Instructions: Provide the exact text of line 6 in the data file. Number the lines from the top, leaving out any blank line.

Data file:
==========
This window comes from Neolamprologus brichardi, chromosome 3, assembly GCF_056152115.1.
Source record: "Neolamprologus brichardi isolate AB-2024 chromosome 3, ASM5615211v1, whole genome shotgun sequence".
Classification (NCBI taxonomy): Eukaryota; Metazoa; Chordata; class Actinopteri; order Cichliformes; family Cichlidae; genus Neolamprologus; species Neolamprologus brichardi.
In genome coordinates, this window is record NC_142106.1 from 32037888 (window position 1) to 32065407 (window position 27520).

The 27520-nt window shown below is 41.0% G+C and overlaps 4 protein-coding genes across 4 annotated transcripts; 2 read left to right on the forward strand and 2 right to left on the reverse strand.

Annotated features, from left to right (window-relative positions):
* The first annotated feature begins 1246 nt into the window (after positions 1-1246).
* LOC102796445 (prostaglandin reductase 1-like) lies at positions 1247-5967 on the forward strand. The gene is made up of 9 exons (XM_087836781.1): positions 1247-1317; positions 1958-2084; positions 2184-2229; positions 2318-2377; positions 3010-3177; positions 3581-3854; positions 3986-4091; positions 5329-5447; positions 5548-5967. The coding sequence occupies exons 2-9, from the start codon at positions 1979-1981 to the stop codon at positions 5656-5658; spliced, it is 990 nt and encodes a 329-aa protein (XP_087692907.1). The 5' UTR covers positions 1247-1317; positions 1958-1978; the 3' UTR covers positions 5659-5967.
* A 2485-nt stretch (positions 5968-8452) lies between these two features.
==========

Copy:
Annotated features, from left to right (window-relative positions):